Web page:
Fair. Balanced. American.

Wednesday, January 20, 2010

This sounds really dumb

On the surface:
The White House National Security Council recently directed U.S. spy agencies to lower the priority placed on intelligence collection for China, amid opposition to the policy change from senior intelligence leaders who feared it would hamper efforts to obtain secrets about Beijing's military and its cyber-attacks.
But note:
The National Security Council staff, in response, pressed ahead with the change and sought to assure Mr. Blair and other intelligence chiefs that the change would not affect the allocation of resources for spying on China or the urgency of focusing on Chinese spying targets, the officials told The Washington Times.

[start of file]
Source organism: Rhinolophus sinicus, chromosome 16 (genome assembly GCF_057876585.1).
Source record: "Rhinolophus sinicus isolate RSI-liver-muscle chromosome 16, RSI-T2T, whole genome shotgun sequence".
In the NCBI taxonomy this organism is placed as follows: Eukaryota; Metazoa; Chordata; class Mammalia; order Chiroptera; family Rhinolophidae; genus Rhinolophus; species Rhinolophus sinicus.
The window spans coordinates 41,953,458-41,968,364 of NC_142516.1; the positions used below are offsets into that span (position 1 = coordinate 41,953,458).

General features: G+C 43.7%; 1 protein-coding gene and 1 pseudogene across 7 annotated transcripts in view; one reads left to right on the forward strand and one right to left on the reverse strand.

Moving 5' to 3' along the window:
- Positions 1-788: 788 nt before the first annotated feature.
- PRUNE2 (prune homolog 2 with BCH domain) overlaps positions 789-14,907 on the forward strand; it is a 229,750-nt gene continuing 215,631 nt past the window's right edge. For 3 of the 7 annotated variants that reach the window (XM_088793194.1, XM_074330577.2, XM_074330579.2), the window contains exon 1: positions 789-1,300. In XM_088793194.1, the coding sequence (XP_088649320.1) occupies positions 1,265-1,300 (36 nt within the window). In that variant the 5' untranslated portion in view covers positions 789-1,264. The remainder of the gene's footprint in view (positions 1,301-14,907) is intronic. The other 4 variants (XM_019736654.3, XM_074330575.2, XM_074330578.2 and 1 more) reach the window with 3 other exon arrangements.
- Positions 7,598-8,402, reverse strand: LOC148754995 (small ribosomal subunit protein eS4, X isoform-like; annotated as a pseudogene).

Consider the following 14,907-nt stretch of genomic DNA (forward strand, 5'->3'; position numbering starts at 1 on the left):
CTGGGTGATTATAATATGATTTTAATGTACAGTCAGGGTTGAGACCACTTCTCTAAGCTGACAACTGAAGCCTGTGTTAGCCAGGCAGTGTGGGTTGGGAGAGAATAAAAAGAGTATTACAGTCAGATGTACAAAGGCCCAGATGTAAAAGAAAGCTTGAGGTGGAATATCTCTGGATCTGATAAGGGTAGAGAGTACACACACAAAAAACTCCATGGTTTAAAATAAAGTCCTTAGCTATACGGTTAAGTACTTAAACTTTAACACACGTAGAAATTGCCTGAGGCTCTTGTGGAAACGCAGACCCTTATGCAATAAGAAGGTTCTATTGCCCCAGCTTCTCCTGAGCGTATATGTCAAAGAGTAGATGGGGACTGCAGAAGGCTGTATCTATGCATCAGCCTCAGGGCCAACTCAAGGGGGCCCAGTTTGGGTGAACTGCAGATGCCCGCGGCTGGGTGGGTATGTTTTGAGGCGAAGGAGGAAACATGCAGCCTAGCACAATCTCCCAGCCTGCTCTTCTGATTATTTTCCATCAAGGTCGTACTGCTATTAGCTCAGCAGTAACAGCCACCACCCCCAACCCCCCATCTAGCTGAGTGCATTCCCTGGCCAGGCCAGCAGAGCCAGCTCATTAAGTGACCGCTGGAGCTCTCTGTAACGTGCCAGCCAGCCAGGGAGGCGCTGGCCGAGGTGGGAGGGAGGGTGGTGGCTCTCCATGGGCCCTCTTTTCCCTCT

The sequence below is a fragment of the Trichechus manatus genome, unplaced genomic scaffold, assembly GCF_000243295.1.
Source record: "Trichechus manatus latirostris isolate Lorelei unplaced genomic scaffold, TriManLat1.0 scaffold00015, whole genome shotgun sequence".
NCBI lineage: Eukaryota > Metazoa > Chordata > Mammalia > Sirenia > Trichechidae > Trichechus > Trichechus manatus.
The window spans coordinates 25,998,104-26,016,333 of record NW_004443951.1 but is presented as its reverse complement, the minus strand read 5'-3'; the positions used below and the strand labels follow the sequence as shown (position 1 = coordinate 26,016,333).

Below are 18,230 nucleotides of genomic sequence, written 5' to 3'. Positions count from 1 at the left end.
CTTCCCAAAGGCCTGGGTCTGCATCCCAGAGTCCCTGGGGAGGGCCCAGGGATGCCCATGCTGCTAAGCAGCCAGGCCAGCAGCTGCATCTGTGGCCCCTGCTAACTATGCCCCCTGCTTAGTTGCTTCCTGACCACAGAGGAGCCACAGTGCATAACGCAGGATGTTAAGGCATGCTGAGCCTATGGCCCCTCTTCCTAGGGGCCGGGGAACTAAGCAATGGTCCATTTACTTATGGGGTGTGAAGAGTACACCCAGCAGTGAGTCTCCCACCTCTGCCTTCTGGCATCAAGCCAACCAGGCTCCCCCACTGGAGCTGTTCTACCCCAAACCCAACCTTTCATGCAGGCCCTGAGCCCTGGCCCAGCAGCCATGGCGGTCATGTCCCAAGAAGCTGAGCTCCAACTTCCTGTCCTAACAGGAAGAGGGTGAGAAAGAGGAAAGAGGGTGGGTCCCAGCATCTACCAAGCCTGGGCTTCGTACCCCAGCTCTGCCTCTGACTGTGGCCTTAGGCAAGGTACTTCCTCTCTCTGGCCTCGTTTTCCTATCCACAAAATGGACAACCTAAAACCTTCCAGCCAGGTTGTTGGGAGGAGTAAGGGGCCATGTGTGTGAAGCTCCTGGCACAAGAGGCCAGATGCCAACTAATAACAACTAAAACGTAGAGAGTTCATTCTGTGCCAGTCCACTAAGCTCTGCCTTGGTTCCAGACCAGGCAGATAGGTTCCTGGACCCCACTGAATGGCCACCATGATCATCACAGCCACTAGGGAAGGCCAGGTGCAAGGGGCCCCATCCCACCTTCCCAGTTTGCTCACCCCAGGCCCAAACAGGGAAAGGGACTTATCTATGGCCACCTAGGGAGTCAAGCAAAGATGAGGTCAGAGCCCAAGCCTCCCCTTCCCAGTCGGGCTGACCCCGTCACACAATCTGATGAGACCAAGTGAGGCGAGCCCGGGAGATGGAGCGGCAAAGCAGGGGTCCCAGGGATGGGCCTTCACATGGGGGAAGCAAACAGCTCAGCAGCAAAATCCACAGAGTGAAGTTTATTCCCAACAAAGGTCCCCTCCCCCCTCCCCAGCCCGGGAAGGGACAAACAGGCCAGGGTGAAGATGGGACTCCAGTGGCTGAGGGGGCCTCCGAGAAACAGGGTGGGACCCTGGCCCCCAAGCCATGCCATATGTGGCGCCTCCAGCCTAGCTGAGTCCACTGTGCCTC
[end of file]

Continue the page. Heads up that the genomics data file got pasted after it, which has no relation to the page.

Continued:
But administration officials, speaking on the condition of anonymity, said the new policy is part of the Obama administration's larger effort to develop a more cooperative relationship with Beijing.

A U.S. official who defended the policy change said "everybody involved understood the absolute importance of China as an intelligence priority."

"This is a case in which the assignment of a relative number — one or two — wouldn't mean, or change, a damn thing. And it didn't." The official said the U.S. government "has to keep its eyes on a host of threats, challenges and opportunities overseas. That's how it works."
Gaining a diplomatic advantage while keeping espionage allocations constant, or even increasing them? That's smart.

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